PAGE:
Hirst covers often overlooked principles to offer a fresh perspective to those struggling with derailed social lives.
Poor communication skills can severely strain personal and professional relationships. In her book, In a Perfect World: Interpersonal Skills for Life, speaker and mediator Pat Hirst describes many of the most common mistakes made during everyday interactions and offers advice on remedying those issues. While none of her suggestions are especially radical, they may still serve as helpful reminders.
Hirst divides the book into six parts, and each part contains several closely related chapters on a specific aspect of human interaction. Since no one can control others’ actions, most of the instruction focuses on personal behavior; though, by detailing how to have positive responses to social situations, the book illustrates how personal improvement can influence others’ reactions, as well. Each chapter also contains highlighted quotes, summaries, and exercises to help clarify Hirst’s ideas.
None of the advice seems notably groundbreaking, but its value lies in its sensibility. Hirst covers overlooked principles and neglected concepts, and in doing so, she manages to offer a fresh perspective to those dealing with derailed social lives. For example, an early chapter discusses the differences between passive, assertive, and aggressive personalities. After concisely describing each one, Hirst clearly identifies assertiveness as the most balanced choice and explains why people should approach interactions from that standpoint. This is not a novel concept, but it does offer a fresh perspective to people who may not abandon their passive or aggressive approaches without external encouragement.
Straightforward text makes the book’s ideas easy to understand, but that same quality also leads to the occasional piece of stiff dialogue. In a hypothetical discussion between a mother and her teenage daughter, for instance, the mother speaks very directly and professionally, making statements such as, “I’d like to give you some feedback about what you’re wearing because I’m concerned.” Giving a casual conversation a formal edge makes it difficult to picture realistically, even though the text itself clearly encompasses the concepts preceding it. Such examples of dialogue offer clarity but lack practicality, making them slightly more difficult to apply in a real-life setting.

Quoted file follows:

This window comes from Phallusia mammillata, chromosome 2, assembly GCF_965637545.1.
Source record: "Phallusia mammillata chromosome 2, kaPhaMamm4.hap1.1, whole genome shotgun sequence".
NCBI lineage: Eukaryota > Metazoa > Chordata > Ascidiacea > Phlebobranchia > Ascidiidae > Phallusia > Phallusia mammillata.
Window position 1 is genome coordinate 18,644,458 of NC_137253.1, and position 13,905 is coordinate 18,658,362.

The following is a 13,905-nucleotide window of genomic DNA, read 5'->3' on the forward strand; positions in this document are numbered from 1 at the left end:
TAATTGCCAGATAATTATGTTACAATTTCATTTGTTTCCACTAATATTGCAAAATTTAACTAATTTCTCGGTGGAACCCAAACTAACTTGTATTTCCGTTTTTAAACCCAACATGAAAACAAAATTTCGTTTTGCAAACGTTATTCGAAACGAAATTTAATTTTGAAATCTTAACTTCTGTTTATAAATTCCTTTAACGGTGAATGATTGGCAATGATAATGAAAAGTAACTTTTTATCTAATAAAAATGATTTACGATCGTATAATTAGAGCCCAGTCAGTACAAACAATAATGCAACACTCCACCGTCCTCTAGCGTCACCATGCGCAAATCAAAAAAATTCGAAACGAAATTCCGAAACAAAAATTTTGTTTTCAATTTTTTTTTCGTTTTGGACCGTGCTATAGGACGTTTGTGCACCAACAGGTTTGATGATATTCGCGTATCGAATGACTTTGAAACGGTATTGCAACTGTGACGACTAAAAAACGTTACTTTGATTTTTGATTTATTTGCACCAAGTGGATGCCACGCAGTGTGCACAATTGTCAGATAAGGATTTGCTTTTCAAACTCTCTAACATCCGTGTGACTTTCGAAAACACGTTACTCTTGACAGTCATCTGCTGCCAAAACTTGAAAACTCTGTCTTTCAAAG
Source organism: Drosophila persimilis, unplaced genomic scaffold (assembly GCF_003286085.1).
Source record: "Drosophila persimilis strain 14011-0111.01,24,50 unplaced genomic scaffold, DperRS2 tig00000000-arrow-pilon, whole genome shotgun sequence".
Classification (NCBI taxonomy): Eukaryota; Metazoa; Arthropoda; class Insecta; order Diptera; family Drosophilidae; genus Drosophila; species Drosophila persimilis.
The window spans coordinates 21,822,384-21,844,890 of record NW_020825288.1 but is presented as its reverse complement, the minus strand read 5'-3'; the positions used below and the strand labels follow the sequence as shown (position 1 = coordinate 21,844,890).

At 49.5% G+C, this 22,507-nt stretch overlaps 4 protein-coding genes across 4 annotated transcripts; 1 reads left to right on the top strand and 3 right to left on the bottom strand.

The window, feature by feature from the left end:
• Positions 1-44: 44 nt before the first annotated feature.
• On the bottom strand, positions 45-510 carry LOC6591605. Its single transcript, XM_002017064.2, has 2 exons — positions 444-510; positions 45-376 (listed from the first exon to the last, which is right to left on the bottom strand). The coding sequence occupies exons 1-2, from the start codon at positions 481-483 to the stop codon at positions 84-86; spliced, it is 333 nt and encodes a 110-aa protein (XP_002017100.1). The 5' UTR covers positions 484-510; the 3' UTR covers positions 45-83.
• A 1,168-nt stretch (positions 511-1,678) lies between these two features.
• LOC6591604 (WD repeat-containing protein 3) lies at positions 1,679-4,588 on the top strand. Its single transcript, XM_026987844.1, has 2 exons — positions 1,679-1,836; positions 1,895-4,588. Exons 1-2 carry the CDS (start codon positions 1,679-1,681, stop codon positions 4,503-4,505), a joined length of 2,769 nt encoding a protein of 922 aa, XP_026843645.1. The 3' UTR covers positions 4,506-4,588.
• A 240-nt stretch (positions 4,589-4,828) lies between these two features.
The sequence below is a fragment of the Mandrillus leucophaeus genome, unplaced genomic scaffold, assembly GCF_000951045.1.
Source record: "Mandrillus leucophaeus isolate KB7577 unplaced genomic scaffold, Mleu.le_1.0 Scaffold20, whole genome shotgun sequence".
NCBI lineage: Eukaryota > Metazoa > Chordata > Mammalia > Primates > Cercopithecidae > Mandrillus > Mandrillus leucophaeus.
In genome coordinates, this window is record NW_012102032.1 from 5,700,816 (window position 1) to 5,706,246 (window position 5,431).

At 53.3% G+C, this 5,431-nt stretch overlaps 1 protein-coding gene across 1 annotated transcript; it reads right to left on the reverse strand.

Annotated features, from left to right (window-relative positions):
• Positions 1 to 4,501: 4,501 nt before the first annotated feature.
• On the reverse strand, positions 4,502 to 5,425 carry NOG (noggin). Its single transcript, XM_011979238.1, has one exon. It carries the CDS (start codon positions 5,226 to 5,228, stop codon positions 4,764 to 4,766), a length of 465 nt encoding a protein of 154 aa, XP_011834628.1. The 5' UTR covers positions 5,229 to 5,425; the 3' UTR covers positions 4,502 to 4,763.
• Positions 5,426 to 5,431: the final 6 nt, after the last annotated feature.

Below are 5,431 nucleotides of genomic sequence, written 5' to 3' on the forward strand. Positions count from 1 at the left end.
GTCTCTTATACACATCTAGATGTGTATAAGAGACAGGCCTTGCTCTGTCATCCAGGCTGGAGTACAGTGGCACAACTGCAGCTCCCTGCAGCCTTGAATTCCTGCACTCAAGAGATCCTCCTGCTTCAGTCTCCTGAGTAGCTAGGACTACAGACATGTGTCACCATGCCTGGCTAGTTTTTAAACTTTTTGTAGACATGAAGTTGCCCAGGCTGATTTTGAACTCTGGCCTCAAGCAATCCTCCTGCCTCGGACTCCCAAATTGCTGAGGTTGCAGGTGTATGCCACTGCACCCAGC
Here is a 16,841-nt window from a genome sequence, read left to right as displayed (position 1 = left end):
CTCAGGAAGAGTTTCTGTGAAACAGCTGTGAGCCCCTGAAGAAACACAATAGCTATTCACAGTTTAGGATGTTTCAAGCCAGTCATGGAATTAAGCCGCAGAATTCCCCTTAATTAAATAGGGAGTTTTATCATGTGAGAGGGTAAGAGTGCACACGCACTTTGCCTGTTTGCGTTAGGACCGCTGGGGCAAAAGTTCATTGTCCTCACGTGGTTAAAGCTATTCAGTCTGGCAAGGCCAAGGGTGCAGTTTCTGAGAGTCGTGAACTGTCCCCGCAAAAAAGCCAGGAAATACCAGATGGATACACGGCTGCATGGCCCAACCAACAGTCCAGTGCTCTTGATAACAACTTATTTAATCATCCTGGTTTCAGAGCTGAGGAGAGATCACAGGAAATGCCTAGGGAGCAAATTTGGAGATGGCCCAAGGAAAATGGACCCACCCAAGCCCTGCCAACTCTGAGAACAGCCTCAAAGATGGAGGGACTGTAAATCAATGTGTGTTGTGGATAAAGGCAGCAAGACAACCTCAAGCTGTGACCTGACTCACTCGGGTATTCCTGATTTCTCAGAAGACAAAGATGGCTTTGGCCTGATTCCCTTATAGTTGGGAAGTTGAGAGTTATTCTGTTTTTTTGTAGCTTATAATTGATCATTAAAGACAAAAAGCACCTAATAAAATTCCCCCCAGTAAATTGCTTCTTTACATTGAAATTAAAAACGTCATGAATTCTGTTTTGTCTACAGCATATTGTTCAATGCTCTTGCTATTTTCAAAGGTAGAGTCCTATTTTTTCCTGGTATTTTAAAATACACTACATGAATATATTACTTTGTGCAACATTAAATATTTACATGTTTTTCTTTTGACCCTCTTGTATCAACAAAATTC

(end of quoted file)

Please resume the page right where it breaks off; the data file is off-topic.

Regardless of any minor flaws, however, the book provides plenty to think about. Some of the information builds on previously mentioned concepts—e.g., Hirst references the passive/assertive/aggressive personality scale in various places throughout the text—so reading the book straight through provides the greatest potential benefit. Each concept ultimately stands on its own, though, making the instructions flexible; anyone interested in applying some of its principles could easily do so without committing to all of them.
Hirst’s professional experience as a speaker and mediator shines through in her book. She writes with clarity and authority, and her tone adds to the credibility of her ideas. Due to the book’s honest and objective perspective, anyone actively striving to improve his or her relationships might find value in it, regardless of whether or not that individual chooses to put each concept into practice.
Disclosure: This article is not an endorsement, but a review. The publisher of this book provided free copies of the book and paid a small fee to have their book reviewed by a professional reviewer. Foreword Reviews and Clarion Reviews make no guarantee that the publisher will receive a positive review. Foreword Magazine, Inc. is disclosing this in accordance with the Federal Trade Commission’s 16 CFR, Part 255.